1. Overview

1.1 Introduction

1.1.1 The basic principle for energy policy is laid down in the German Energy Industry Act (Energiewirtschaftsgesetz (EnWG)). The purpose of the EnWG is to bring about a reliable, fairly-priced, consumer-friendly, efficient and environmentally compatible supply of electricity and natural gas, increasingly based on renewable energies. The regulation of electricity and gas networks aims to safeguard effective competition in energy supply as well as sustain efficient and reliable operation of electricity and gas networks.

1.1.2 The German electricity market began to open up as early as 1998. In order to implement the First Energy Package, the EnWG was amended in 1998, providing for full market opening and the introduction of competition in the electricity sector in one step. Key elements of the German implementation were:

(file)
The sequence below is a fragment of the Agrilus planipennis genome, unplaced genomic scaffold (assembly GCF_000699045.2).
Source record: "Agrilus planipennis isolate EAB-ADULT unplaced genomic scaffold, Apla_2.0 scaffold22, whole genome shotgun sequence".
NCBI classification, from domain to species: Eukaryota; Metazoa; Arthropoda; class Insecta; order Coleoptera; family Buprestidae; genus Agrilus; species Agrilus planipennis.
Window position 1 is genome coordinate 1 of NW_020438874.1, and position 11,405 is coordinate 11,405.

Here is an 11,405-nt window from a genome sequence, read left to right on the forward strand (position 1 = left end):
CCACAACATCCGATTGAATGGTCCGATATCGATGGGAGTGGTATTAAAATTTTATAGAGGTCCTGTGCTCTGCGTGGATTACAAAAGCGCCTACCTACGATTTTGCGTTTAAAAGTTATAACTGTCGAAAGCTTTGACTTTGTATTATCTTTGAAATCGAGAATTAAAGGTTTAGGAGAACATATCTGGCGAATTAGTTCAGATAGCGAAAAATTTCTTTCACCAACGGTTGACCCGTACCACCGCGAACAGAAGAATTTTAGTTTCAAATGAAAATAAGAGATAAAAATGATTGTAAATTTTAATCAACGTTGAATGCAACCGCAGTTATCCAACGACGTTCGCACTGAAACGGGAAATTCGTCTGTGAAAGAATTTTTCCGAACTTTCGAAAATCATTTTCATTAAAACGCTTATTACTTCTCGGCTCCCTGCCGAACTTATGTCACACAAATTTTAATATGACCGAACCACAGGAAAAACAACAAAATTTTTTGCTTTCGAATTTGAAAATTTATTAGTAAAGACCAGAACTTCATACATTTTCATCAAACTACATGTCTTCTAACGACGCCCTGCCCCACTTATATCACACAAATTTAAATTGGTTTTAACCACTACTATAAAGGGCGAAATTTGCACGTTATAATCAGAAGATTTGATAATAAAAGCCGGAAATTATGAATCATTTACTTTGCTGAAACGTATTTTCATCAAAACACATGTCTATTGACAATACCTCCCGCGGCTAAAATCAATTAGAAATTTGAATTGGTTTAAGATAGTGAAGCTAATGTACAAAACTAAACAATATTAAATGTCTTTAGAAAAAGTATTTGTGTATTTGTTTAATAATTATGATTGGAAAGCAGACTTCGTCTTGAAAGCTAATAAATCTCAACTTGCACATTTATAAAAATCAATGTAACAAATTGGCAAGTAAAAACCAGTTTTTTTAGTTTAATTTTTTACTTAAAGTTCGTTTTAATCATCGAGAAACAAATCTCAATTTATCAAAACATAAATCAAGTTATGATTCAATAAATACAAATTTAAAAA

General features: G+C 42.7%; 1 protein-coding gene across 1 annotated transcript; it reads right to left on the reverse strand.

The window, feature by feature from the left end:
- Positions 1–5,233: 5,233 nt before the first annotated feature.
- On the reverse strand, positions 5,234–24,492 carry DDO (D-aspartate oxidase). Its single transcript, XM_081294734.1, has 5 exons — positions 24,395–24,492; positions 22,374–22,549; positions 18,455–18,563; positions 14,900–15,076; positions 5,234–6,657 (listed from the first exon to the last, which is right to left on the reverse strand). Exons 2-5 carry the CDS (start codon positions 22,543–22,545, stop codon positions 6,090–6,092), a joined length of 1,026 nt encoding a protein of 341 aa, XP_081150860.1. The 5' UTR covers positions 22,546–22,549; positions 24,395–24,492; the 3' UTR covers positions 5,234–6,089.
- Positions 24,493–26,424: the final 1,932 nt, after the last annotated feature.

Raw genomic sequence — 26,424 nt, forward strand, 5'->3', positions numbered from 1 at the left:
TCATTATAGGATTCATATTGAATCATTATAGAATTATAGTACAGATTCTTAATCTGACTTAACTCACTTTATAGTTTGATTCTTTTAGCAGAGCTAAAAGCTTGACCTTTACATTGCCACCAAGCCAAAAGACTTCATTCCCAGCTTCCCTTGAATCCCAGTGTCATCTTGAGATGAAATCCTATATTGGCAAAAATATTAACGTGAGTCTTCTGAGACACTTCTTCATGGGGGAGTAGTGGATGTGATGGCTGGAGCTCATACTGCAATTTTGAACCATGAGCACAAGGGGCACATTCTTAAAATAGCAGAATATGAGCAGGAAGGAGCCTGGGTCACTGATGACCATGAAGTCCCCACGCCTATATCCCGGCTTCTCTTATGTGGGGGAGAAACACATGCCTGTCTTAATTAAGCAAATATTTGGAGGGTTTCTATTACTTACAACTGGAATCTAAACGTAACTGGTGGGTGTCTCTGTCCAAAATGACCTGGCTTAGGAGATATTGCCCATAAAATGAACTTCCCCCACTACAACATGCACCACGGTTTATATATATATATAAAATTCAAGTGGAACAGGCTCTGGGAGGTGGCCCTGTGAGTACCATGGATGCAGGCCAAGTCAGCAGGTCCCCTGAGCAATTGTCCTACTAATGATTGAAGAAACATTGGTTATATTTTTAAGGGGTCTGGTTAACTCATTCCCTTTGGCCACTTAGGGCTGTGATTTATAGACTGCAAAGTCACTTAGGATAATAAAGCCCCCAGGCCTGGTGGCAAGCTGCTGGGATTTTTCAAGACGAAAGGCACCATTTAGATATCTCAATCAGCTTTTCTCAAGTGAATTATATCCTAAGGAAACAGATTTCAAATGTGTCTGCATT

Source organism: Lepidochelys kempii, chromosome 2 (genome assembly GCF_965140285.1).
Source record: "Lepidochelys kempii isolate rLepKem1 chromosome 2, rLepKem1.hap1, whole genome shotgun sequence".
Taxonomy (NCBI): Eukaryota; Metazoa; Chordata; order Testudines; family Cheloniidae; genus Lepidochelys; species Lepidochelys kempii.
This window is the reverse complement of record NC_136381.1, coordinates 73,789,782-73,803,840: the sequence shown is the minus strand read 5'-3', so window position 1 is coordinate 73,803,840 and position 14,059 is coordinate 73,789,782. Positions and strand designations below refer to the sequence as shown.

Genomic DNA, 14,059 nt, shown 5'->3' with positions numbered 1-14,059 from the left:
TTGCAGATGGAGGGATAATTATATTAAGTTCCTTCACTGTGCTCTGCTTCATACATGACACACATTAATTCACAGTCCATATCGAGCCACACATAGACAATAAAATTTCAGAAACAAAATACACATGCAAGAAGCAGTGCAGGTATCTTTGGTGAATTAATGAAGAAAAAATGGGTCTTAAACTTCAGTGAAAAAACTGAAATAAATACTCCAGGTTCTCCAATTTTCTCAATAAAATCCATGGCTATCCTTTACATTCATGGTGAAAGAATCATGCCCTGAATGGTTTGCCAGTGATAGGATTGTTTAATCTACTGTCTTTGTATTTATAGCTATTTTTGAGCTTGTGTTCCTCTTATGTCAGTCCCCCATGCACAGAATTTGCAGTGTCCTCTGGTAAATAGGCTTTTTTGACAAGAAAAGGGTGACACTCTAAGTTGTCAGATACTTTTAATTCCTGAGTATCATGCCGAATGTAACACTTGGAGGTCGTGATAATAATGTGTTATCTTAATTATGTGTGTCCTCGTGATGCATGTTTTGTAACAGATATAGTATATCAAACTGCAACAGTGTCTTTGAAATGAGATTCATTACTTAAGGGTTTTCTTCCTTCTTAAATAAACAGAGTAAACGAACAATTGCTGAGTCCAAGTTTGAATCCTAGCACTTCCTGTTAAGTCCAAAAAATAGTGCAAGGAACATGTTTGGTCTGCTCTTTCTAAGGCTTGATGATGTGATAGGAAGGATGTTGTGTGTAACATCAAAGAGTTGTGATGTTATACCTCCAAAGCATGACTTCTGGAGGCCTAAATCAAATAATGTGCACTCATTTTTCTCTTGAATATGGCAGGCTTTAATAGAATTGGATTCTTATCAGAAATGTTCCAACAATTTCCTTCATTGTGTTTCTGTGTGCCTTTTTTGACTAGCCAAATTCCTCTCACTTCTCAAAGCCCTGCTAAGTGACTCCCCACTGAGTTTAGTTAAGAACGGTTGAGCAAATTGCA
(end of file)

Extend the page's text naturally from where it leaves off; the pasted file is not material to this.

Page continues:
• the introduction of negotiated third party access to the grid (the implementing EU Directive gave Member States the option to choose between regulated and negotiated third party access); and
  • the enactment of unbundling provisions obliging vertically integrated undertakings to separate their transmission and distribution businesses from the other activities in the electricity business in terms of accounting (unbundling of accounts).

1.1.3 Furthermore the so called “demarcation agreements” between electricity suppliers – reserving the right for each party to exclusively supply electricity in a demarcated area – were no longer allowed under German competition law.

1.1.4 The second step of liberalisation, as provided for in the Second Energy Package, was implemented by means of an amendment of the EnWG in 2005. Cornerstones of this amendment were: